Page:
US spirit edges German power, Japanese finesse
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The history books may suggest that the FIFA U-20 Women’s World Cup Japan 2012 followed a familiar pattern. USA edged 2010 champions Germany, and fellow heavyweight of the women’s game, in the decider to claim their third crown - one more with than their rivals - with only Korea DPR breaking the hegemony six years ago in Russia.

However, a number of teams appeared capable of winning passage to the final in what was an even competition, aside from several hefty defeats suffered by South American qualifiers Argentina. Notably, group winners Nigeria, Korea DPR and hosts Japan all impressed at times, only to eventually fall by the wayside.

Much of the tournament’s narrative was intertwined with the host nation. The Young Nadeshiko’s impressive possession game, and their charge to the semi-finals, captured massive media attention and made unlikely stars of Yoko Tanaka and Hanae Shibata. Massive crowds too attended the knockout stage matches at Tokyo’s National Stadium with the momentum built up by victory at last year’s FIFA Women’s World Cup, clear to see. Significant too, was the fact that two of Japan’s group matches were played in Miyagi, an area devastated by last year’s Great East Earthquake.

Battle for survival
Group A proved to be an intriguing mix of football styles with the hosts joined by Switzerland, New Zealand and Mexico. The latter two fought it out for second spot behind Japan, who shone from the start with a 4-1 victory over Mexico. But ultimately Mexico, coached by the venerable Leonardo Cuellar, outlasted the Kiwis, who can nevertheless take solace from a mature performance, which included a draw against Japan. Mexico could easily have gone on to appear in a maiden semi-final, only to fall to Nigeria in an epic extra-time quarter-final contest.

Saitama-based Group B saw Italy and Brazil fall by the wayside, with the latter disappointing again after also failing to reach the knockout stage at Germany 2010. An experienced Nigeria, containing several veterans from their run to the final two years ago, and a stylish Korea Republic, both claimed well-deserved passage to the last eight. The Koreans, however, were eliminated at that stage after they, and fellow east Asians Japan produced one of the matches of the tournament with the hosts triumphing 3-1.

Further south in Kobe, former winners Korea DPR were an efficient and well-drilled team, who impressed by seeing off two high-quality teams in Canada and Norway, sandwiched either side of a record-breaking 9-0 victory over Argentina. Norway, fielding a number of bright prospects, played with verve in the group stage, only to crash to a 4-0 defeat against Germany in the quarter-finals.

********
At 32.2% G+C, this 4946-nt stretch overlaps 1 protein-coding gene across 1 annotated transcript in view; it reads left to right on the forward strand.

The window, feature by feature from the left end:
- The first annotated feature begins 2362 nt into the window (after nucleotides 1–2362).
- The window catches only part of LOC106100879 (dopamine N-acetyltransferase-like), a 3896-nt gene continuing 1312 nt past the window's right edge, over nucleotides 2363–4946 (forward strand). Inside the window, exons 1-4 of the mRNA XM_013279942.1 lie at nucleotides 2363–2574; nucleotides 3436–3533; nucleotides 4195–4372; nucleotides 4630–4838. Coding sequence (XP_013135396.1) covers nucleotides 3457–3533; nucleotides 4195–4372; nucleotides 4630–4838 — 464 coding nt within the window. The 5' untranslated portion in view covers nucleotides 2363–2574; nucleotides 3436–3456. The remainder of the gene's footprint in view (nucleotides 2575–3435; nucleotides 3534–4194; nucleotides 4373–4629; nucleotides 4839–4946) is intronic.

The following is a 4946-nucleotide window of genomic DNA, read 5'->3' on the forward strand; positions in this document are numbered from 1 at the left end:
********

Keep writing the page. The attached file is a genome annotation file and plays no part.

Unusually USA and Germany were drawn together, with the latter clear 3-0 victors in their group stage contest in Hiroshima. The pair proved far too strong for both China PR and Ghana, although both were valiant in defeat. USA went onto edge a hard-fought extra-time win over Korea DPR, the only group winner to fall in the opening round of the knockout stage.

And then there were four...
Japan and Germany faced off in the semi-final with the hosts finding themselves three goals down inside the opening 20 minutes rendering the contest effectively over, before they had the chance to fully test the champions’ defence with their trademark passing game. USA had a far harder time of things before seeing off Nigeria 2-0.

Germany, remarkably, progressed to the final without conceding a goal in their five matches and, having powered past USA in the group stage, were clear favourites. However, Kealia Ohai’s lone strike edged USA home in a tough and high intensity contest befitting of these two great rivals. Steve Swanson’s resilient Stars and Stripes ultimately overcoming three group winners to claim glory.

Germany, though, collected two major awards with Dzsenifer Marozsan, already an established star with the senior national team, collecting the adidas Golden Ball as the best player at Japan 2012. Marozsan’s team-mate Laura Benkarth was named adidas Golden Glove as the tournament’s best goalkeeper. Korea DPR’s Kim Un Hwa picked up the adidas Golden Boot for her seven goals, which including a record-equalling five against Argentina. Japan, victors in the match for third place, were somewhat appropriate winners of the FIFA Fair Play Award, in a tournament that enjoyed commendable sporting values from start to finish.

Official FIFA Awards
adidas Golden Ball - Dzsenifer Marozsan (Germany)
adidas Silver Ball - Hanae Shibata (Japan)
adidas Bronze Ball - Julie Johnston (USA)

adidas Golden Boot - Kim Un Hwa (Korea DPR)
adidas Silver Boot – Yoko Tanaka (Japan)
adidas Bronze Boot – Lena Lotzen (Germany)

adidas Golden Glove - Laura Benkarth (Germany)

FIFA Fair Play Award – Japan

Final Ranking
1 USA
2 Germany
3 Japan
4 Nigeria
5 Korea DPR
6 Mexico
7 Korea Republic
8 Norway
9 New Zealand
10 China PR
11 Canada
12 Brazil
13 Italy
14 Ghana
15 Switzerland
16 Argentina